Our Views: A new glitch in revenue

When one takes the handy deduction of federal income taxes off of one’s state tax return, it makes a difference in the check that one writes to the Louisiana Department of Revenue.

And that’s going to be a bigger difference early next year, as it is almost inevitable that federal taxes go up to avoid a “fiscal cliff” that is a focus of concern in Washington.

But Louisiana’s little cliff will follow, as the state’s future tax revenue declines as federal taxes paid increases — and thus that deduction from taxable income on state forms increases.

Chief economist Greg Albrecht, of the Legislative Fiscal Office, and Jim Richardson, an LSU professor and member of the state’s Revenue Estimating Conference, briefed the Press Club of Baton Rouge on the little cliff.

Albrecht said that his back-of-the-envelope calculation is that — if the tax and budget cuts proposed by President Barack Obama become law — the impact on the state would be around $120 million. That’s not certain to happen, but facing deadlines for even more severe tax increases, Congress is likely to do something.

The little cliff starts affecting state revenue in spring 2014 — and that’s in addition to the chronic shortfalls and rounds of midyear budget cuts required by the chaotic mess that the state budget has fallen into under Gov. Bobby Jindal.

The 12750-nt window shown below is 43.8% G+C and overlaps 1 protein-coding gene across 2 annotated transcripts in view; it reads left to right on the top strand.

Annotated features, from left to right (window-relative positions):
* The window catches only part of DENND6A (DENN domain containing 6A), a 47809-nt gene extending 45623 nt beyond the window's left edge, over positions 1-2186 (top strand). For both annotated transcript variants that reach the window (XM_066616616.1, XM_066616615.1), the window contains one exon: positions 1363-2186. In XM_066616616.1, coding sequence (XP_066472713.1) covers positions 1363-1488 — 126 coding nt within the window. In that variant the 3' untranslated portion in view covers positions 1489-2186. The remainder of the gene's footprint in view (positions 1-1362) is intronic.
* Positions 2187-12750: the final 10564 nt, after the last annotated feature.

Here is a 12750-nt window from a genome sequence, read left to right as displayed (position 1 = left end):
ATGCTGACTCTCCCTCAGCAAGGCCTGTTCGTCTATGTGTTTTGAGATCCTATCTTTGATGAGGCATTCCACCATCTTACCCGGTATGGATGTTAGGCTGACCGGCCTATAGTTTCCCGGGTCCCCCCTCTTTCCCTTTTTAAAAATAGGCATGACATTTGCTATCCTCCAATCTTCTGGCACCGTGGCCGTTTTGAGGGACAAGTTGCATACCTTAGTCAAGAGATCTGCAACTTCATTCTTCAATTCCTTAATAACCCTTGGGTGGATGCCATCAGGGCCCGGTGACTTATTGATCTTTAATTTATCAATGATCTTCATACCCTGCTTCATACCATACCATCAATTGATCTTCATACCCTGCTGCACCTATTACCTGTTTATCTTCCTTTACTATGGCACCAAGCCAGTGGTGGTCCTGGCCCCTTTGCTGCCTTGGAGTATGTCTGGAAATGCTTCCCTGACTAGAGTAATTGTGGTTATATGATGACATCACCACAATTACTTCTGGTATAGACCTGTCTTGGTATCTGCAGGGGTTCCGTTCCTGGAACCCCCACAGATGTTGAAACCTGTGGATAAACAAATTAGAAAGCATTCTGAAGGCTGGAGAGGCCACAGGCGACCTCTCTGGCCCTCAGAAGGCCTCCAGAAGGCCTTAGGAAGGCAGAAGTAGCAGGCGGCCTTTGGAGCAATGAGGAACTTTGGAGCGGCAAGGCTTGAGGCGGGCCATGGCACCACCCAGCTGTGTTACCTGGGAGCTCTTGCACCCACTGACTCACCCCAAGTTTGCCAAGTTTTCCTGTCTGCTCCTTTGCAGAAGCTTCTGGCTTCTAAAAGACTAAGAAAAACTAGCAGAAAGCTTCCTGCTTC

Worse, the little cliff cuts into income tax, one of the state’s more stable sources of revenue. Swings in sales taxes, which make up about a quarter of state tax income, and unpredictable rises or declines in corporate tax collections have made Louisiana a case study in how not to organize public finance.

The landmark 2002 tax reform known as the Stelly Plan was intended to address some of those stability issues in state finance, but Jindal and lawmakers in 2008 foolishly threw away its benefits by cutting state income taxes during an all-too-brief period of high state revenue after the storms of 2005 and 2008.

Other tax cuts and a profligate series of corporate tax breaks have only made the state’s budget situation worse.

Things have been a mess since, and the little cliff will only make it worse.